The Foundation's efforts and the various other activities that I have outlined above show us that, although 2009 was a difficult year, we held to our mission and adapted to the environment. The Board's long-standing policy of protecting the Society with financial reserves allowed us to do this. The reserves, though taxed in this past year, remain sound and are growing again as our financial markets recover.

I am honored to have served as your President, and pleased to report that the incoming 2010 Officers, Directors, along with SME staff and our wonderful member volunteers, are exceptionally capable and prepared to lead SME into the coming years. My best wishes to all for 2010.

 

Election Results for International Directors and Member Council

SME announces the election of six new members to its Board of Directors and four members to its Member Council for 2010. All will be installed on November 14, 2009, at the SME Fall Board of Directors Meeting in Dearborn, MI. Their terms officially began on January 1, 2010. 

   

 

International Directors

   

Dean L. Bartles   Dean L. Bartles, PhD, is vice president and general manager of the Large Caliber Ammunition Strategic Business Unit for the Ordnance and Tactical Systems Division of General Dynamics Corp. Bartles, an SME member since 2002, has more than 30 years of management experience, which has included positions with Fairchild Republic Co., General Defense Corp., Olin Ordnance, and Primex Technologies Inc.

 

 

Dennis S. Bray   Dennis S. Bray, PhD, FSME, incumbent director, is the former president and CEO of Cincinnati Inc., an advanced manufacturer of metalworking machinery with some 500 employees. A member of the Society since 2002, Bray was elected to the SME College of Fellows in 2003. In 2005 he chaired the SME Manufacturing Enterprise Council (MEC), and has been a member of that group since 2002.

 

 

Michael F. Molnar   Michael F. Molnar, FSME, CMfgE, PE, is the director of environmental policy and sustainable development for Cummins Inc. He has been an active SME member since 1982. Recent SME involvement includes two years on the SME Member Council, where he presently serves as chair. Prior to this, he chaired the Technical Communities Steering Committee and served as chair for the Automated Manufacturing & Assembly Community.

 

 

Robert R. Nesbitt   Robert R. Nesbitt, CMfgE, is manager of advanced development and research advisor at Eli Lilly and Co. in the Pharmaceutical Delivery Systems Division. Nesbitt joined SME in 1984 and is a member of Indianapolis No. 37. He served on the SME Board of Directors in 2008, and is currently a member of the SME Member Council. He was educated at Iowa State University and the University of Chicago.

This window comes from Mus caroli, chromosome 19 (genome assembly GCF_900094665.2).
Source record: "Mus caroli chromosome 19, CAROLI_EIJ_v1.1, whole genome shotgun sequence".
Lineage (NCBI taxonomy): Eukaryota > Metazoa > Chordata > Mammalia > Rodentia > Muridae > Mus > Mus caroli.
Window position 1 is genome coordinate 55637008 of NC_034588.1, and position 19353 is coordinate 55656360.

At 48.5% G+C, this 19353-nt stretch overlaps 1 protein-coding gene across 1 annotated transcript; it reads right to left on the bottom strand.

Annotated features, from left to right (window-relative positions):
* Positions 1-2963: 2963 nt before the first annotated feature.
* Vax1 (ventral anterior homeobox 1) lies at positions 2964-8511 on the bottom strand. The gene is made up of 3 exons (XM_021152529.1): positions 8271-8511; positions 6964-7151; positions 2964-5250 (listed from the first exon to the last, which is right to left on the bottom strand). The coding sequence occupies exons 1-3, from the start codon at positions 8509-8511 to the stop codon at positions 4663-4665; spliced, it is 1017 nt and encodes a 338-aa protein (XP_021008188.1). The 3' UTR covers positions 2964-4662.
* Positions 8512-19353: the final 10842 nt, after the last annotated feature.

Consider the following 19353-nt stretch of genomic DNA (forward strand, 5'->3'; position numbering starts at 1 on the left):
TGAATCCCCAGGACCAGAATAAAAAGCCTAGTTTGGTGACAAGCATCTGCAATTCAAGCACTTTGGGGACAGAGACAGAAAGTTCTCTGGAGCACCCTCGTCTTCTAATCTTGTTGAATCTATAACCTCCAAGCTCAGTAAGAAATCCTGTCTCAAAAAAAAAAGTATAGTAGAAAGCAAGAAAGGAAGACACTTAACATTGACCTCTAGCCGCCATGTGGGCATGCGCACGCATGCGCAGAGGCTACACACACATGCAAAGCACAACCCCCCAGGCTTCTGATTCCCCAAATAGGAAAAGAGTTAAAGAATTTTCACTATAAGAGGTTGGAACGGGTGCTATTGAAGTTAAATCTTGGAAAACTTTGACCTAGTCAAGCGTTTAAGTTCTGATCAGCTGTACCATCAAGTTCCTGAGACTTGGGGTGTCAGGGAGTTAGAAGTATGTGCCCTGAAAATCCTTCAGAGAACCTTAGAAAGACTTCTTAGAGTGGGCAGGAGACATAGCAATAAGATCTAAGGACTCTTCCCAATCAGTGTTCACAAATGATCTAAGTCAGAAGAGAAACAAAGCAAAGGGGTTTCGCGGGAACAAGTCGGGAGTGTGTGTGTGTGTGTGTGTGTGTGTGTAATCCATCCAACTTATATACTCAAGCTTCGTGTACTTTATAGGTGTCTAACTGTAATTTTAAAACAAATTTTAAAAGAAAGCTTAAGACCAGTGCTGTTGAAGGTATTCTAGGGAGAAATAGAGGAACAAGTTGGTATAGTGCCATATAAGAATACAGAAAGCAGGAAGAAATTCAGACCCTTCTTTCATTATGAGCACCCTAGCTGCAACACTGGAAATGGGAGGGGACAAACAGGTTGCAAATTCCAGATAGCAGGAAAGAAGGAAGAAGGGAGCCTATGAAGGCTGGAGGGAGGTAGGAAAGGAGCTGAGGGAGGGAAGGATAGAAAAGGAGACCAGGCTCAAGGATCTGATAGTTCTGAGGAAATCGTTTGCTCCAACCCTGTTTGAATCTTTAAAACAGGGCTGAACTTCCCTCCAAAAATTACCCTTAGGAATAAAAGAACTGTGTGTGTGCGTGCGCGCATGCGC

Richard C. Peters   Richard C. Peters, LSME, CMfgE, PE, incumbent director, is plant manager for The Timken Co. Peters, who joined SME in 1979, served as the 2004 SME President, and is a past chair of Greater Canton (Ohio) No. 110. He has chaired the SME Member Council, and is a past chair and past member of the SME Professional Licensure Committee. Peters has a BS from The Ohio State University and an MS from the University of Akron, both in mechanical engineering.

 

 

Jack H. Schron Jr.   Jack H. Schron Jr., incumbent director, is president of Jergens Inc. and cofounder and president of Tooling University LLC. An SME member since 2002, Schron previously served on the SME Board Work Group on Governance and the Audit Committee. He received his bachelor's degree from Florida Southern College, and his Juris Doctor degree from Ohio Northern University Law School.

    

Member Council 

 

Sampson E. Gholston   Sampson E. Gholston, PhD, is an associate professor in the Department of Industrial and Systems Engineering and Engineering Management at The University of Alabama (Huntsville). Gholston, who joined SME in 1989, is chair of North Alabama No. 171, and faculty advisor for The University of Alabama–Huntsville S325 student chapter.

 

 

Edward G. Halloran   Edward G. "Ed" Halloran, CMfgE, PE, is president of HALCO Management Systems. An SME member since 1975, Halloran was a longtime member of Los Angeles Area Manufacturing Management No. 27, and more recently a member of Seattle No. 39, where he served as the 2006 chapter chair. He is currently the student-chapter advisor for Edmonds Community College S357.

 

 

Bonnie Knopf   Bonnie Knopf is the president of Intrepid Plastics Manufacturing. She has a bachelor's in plastics engineering technology from Ferris State University. Knopf, who joined SME in 2001, has held all of the chapter executive board positions and is currently the SME Membership Consultant for West Michigan. She leads the local chapter fundraising for student scholarships, and was involved in planning and executing a major manufacturing expo for the West Michigan area.

 

 

Chris J. Riegel   Chris J. Riegel, CMfgE, PE, is manager, process improvement, at Amsted Rail. An SME member since 1991, Riegel has served in a variety of elected and appointed positions for Des Moines No. 80, including chapter chair in 1996. Riegel served on the 2003-04 SME Member Council. He received the SME President's Award and the 2006 SME Award of Merit.

 

SME members interested in being considered for a seat on the Board or Member Council may apply by submitting an application on or before February 15, 2010. Visit sme.org and click on "volunteers" to learn more.

 

This article was first published in the December 2009 edition of Manufacturing Engineering magazine. 


Published Date : 12/1/2009